Poetry translation is an art in itself and the trick is to not let the feeling and emotion lose its lucidity in the process. Here are certain general observations regarding the art of poetry translation:
For a translator the trick of the trade is to first be able to recognize, re-create, and reveal the work of the another artist. A famous work in its birthplace tends to get a bit lost when in a foreign land between people who speak a different tongue. The duty of the translator is not only to play host to this piece of literature but to make it available to the audience of that land in a form/language they can appreciate. When a work is translated although it retains its soul it gets a makeover in its look and feel.
As the words and grammar of each language differ from the other, translating a poem from one language to another involves varying its sounds and prosody. In most cases as there are no perfect word equivalents between languages there is seldom a thing called a word-to-word translation.
Translating a poetry is however not an inconceivable thing. However, it is never an exact copy of the actual work and it should not be one either. It should be treated as Fray Luis de León puts it “nacidas en él y naturales” (as if born and natural in the language) and not a translation of some foreign work.
A translation creates a bond between two poets based on love and art. If the translator knows the original writer’s language then he can immediately start off with his work, otherwise he needs to take the help of an interpreter. However this interpreter should not be misinterpreted as a poet. He should be treated as a walking, talking lexicon instead. It is always advisable to commission an imaginative writer who also has a good grasp over both the languages for a good translation.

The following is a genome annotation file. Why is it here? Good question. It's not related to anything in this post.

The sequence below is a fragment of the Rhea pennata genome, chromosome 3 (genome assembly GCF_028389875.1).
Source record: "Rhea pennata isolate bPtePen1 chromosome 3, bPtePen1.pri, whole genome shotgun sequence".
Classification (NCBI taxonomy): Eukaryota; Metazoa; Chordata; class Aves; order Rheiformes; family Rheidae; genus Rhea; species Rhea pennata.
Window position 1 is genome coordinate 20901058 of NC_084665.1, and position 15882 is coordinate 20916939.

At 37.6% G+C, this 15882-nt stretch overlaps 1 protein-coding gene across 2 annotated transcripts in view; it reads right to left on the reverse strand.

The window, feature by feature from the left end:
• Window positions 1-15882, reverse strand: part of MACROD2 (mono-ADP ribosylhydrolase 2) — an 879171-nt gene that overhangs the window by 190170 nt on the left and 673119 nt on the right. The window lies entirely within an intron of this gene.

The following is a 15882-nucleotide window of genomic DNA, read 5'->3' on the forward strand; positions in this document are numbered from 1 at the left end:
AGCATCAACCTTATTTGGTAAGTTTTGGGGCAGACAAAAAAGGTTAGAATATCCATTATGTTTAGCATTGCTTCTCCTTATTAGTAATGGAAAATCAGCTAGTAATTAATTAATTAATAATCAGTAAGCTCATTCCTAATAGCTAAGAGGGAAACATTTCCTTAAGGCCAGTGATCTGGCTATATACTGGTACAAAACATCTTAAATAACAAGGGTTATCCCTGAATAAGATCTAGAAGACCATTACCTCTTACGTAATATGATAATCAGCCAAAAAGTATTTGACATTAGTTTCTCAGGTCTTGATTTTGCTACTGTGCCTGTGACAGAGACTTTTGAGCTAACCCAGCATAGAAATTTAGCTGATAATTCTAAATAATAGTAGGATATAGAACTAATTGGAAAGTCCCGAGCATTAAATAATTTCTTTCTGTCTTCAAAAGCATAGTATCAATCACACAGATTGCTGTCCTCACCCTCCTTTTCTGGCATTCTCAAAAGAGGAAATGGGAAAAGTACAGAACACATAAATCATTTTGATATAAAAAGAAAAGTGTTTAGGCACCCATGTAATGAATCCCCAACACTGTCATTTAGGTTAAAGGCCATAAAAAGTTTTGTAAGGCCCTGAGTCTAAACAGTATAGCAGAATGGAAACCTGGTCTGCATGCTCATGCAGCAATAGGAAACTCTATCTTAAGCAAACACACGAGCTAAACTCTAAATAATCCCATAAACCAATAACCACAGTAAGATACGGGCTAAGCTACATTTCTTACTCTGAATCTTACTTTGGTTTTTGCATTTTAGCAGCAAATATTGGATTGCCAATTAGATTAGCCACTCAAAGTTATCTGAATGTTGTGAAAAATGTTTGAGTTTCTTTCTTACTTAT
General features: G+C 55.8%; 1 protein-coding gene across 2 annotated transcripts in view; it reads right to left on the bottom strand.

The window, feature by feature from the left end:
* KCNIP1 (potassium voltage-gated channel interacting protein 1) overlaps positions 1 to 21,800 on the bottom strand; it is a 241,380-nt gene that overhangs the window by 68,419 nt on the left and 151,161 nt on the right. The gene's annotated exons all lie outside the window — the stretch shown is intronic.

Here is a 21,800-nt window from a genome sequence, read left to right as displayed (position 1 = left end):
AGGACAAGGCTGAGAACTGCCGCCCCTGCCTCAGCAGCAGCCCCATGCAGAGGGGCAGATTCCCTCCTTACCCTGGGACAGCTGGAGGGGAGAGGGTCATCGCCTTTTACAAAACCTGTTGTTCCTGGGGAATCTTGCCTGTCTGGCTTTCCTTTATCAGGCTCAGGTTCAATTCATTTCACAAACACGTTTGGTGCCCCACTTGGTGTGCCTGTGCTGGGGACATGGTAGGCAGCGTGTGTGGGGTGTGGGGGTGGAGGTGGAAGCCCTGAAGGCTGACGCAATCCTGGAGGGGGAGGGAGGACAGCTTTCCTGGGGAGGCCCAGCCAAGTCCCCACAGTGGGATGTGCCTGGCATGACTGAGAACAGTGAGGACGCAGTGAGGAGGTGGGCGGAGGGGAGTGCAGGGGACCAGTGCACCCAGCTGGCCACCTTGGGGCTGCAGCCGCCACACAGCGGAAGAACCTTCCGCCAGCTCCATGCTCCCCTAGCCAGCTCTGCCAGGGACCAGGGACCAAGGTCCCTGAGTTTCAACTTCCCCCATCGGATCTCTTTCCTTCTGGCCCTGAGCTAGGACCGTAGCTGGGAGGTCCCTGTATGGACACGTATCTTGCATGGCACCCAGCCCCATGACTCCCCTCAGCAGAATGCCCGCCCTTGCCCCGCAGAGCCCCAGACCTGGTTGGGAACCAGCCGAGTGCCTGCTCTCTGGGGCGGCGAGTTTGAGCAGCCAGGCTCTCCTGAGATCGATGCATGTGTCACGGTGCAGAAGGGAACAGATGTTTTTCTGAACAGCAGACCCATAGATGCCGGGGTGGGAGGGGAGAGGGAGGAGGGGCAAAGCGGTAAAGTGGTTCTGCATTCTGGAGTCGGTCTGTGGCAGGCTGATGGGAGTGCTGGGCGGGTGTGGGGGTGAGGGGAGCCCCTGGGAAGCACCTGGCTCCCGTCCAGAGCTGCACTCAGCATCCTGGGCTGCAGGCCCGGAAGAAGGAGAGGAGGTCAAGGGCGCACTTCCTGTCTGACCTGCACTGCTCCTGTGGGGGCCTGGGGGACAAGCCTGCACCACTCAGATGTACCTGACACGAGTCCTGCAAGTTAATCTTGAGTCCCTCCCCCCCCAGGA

A translator is basically a stealer, but unlike plagiarists he is a self-confessed thief. He steals from the original or adds or omits passages from it, but declares those changes honestly.
A work of translation is independent and is by no mean inferior to an original work as even the most original of the works are seldom entirely original. It won’t be inapt to second Octavio Paz when he says, “Every text is unique and, at the same time, is a translation of another text.”At times a good translator can even heighten the literary standard of a poem.
An artist translator can be compared that potter who creates a new pot from the recollecting the shape of an old pot. A translator enjoys full freedom when it comes to invent, re-invent, stray, or dig out words and passages while imitating a text, but he however is not free to make errors and he is also not free to rob the actual author his due credit.
A faithful rendition requires the greatest imagination. The translator-poet here is at risk of being seduced by the superficial surface of the literature. The trick is to be able to give wings to your imagination while staying firms grounded into the original text. Robert Fitzgerald had mastered this very art.
It is important to be a translator-poet instead of a poet-translator-his identity is first as a translator and then as a poet. It is not mandatory that a translator who is brilliant while recreating poetries would be able to write great pieces himself. But, at the same time as Octavio Paz says, “Good poets are not necessarily good poet translators”.
The art of translating poetry needs to be learned and carried out with utmost care as the moment a poem changes tongue it is reborn and a bad translation can render it dead at that very moment.
A translator treads in the unknown. He must take risks and should be open to experimentations. Clichés in the original especially if it is some exotic language often find a new lease of life in a new tongue. A literal translation of a cliché can become a shining centre-piece in a new language.
Good translation of poetry is still sparse and as the world shifts from being a global village to a global reading room the need for translation work is increasing by the day. What do you think? Isn’t it true?